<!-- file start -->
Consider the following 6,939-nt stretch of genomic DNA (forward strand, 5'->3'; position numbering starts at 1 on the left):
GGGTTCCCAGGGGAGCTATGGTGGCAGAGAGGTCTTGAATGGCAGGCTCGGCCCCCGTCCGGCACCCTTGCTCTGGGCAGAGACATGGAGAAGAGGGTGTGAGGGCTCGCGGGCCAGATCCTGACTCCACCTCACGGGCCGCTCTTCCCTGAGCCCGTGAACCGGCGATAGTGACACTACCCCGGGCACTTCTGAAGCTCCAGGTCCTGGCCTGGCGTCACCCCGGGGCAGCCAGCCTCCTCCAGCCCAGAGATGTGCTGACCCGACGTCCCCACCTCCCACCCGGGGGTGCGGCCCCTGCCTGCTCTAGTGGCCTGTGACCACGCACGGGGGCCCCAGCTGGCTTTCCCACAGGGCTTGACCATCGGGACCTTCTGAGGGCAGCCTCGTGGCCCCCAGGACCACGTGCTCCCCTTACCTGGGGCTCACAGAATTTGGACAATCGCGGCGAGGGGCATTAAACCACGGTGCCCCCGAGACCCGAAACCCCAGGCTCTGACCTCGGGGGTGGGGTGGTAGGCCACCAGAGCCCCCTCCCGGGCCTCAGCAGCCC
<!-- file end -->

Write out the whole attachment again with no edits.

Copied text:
Consider the following 6,939-nt stretch of genomic DNA (forward strand, 5'->3'; position numbering starts at 1 on the left):
GGGTTCCCAGGGGAGCTATGGTGGCAGAGAGGTCTTGAATGGCAGGCTCGGCCCCCGTCCGGCACCCTTGCTCTGGGCAGAGACATGGAGAAGAGGGTGTGAGGGCTCGCGGGCCAGATCCTGACTCCACCTCACGGGCCGCTCTTCCCTGAGCCCGTGAACCGGCGATAGTGACACTACCCCGGGCACTTCTGAAGCTCCAGGTCCTGGCCTGGCGTCACCCCGGGGCAGCCAGCCTCCTCCAGCCCAGAGATGTGCTGACCCGACGTCCCCACCTCCCACCCGGGGGTGCGGCCCCTGCCTGCTCTAGTGGCCTGTGACCACGCACGGGGGCCCCAGCTGGCTTTCCCACAGGGCTTGACCATCGGGACCTTCTGAGGGCAGCCTCGTGGCCCCCAGGACCACGTGCTCCCCTTACCTGGGGCTCACAGAATTTGGACAATCGCGGCGAGGGGCATTAAACCACGGTGCCCCCGAGACCCGAAACCCCAGGCTCTGACCTCGGGGGTGGGGTGGTAGGCCACCAGAGCCCCCTCCCGGGCCTCAGCAGCCC